Many Sizes Fit All In the past, creating a universal-design kitchen typically required expensive custom-made cabinets. But today's "semicustom" stock cabinets are available to consumers with myriad options, many of which make a kitchen easier to use. Among the first manufacturers to develop stock cabinet designs specifically for accessibility is KraftMaid Cabinetry, of Middlefield, Ohio. Its Passport series is notable because it's not a line of specialized cabinets. Instead, it's a series of many options, sizes and accessories available throughout the company's regular cabinetry lines. In this show kitchen, KraftMaid exhibits some ideas that highlight the Passport series and others that are simply good design ideas. 1. This island has surfaces at two heights to allow people of different stature - a tall and short adult, or a standing and seated adult, or an adult and child, for example - to work together more comfortably. 2. Glass doors, clear-plastic shelving and low-voltage lighting reveal the contents of the cabinets on the corner wall and in the island.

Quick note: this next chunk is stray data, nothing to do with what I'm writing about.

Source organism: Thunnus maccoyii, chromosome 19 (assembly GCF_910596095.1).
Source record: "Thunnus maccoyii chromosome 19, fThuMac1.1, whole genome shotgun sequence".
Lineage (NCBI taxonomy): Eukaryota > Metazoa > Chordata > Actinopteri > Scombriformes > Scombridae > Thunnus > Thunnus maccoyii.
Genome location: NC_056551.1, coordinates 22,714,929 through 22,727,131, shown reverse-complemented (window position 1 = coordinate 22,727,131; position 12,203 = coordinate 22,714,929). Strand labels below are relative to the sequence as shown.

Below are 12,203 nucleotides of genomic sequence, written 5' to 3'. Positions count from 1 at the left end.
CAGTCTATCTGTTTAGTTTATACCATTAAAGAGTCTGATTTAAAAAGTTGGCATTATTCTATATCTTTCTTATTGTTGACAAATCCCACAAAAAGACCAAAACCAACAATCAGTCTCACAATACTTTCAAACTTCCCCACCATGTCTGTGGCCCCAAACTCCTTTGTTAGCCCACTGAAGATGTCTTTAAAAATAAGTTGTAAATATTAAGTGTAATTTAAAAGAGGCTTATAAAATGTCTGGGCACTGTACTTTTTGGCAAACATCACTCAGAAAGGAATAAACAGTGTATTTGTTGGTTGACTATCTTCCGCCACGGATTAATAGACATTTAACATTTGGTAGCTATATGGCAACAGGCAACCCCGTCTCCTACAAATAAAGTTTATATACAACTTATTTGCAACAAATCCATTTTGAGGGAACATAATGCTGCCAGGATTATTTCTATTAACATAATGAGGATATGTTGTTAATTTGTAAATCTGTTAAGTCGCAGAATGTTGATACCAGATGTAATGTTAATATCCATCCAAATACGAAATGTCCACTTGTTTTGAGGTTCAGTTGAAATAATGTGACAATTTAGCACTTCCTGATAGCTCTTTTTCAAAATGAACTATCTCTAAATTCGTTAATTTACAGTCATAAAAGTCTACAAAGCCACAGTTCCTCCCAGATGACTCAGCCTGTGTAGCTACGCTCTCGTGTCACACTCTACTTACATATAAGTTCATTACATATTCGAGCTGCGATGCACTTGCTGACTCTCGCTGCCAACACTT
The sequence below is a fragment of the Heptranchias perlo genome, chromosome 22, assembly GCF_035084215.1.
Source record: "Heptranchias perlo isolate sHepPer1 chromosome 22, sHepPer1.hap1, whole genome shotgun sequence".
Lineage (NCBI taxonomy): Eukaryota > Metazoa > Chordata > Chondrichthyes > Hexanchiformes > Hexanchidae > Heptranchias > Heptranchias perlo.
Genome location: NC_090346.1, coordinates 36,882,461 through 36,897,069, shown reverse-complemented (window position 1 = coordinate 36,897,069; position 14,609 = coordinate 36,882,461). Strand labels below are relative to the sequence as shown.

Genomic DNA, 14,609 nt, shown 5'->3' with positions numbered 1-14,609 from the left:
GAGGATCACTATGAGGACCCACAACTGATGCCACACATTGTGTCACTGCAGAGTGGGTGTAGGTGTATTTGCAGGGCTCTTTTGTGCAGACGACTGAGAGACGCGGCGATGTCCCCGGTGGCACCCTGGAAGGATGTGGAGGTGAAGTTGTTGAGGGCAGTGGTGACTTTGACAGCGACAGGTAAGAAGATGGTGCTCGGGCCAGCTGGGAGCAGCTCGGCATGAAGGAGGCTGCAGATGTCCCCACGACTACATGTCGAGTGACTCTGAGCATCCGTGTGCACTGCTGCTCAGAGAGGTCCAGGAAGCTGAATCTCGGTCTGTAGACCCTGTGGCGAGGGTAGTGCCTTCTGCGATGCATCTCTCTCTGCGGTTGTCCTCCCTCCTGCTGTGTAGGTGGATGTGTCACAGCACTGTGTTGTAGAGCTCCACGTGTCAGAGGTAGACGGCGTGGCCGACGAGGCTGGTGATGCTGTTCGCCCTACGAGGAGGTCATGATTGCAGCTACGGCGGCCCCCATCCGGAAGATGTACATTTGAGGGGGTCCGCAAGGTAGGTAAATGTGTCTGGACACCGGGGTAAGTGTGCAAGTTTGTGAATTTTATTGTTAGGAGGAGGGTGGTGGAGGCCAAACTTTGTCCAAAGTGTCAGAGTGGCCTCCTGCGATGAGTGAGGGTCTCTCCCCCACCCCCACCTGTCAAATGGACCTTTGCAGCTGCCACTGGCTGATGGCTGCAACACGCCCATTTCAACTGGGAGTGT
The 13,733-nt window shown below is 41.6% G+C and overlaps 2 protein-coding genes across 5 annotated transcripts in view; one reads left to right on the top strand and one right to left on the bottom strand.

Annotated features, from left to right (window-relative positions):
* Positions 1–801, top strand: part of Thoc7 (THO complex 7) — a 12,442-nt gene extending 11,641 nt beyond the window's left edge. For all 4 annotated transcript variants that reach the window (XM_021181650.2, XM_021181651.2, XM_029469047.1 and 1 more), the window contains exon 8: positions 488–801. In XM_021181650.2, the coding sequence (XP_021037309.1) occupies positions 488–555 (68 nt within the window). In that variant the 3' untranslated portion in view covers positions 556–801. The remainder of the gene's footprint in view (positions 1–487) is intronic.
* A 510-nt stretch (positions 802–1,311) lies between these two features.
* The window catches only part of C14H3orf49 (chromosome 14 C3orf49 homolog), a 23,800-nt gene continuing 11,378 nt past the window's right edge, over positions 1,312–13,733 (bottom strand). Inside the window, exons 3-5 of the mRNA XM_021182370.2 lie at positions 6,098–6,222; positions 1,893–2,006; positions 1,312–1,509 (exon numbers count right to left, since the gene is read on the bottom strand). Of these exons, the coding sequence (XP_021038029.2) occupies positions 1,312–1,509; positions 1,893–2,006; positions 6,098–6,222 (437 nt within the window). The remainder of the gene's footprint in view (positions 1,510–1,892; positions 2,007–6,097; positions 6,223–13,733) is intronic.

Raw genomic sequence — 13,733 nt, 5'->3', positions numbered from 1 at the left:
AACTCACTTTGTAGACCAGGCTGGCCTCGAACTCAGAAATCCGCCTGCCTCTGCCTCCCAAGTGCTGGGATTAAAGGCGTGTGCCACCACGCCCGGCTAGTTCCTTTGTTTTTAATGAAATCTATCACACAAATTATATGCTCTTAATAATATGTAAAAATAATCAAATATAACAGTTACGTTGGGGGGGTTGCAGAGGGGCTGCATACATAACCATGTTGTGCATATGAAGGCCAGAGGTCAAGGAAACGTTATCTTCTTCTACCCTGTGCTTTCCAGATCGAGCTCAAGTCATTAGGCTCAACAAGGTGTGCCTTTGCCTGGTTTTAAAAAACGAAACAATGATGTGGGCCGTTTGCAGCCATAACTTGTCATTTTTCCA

3. The raised dishwasher requires little bending to load and unload. Above it, an open plate rack is a nice decorative feature and a real convenience. 4. Knee space makes the cooktop usable by someone in a wheelchair or on a stool. The wall oven is installed lower than usual, making it reachable for more people. 5. An extra-high toekick on all cabinets allows added turning space for those in a wheelchair. It also raises the bottom shelves and drawers. The result is less space, but less bending, too. 6. These full-extension drawer slides telescope so even the back of the drawer comes out. Extra heavy-duty slides were used so the drawer can function as an extra work surface at a lower height than the countertop. Regular full-extension slides used for standard drawers and shelves make contents obvious and require less bending. 7. A tambour door encloses a shelf under the counter between the cooktop and oven. In tight spots like this, a simple shelf can be more convenient than a swinging cabinet door or drawer. You'll also find tambour doors used on top of a counter, where they're called "appliance garages."
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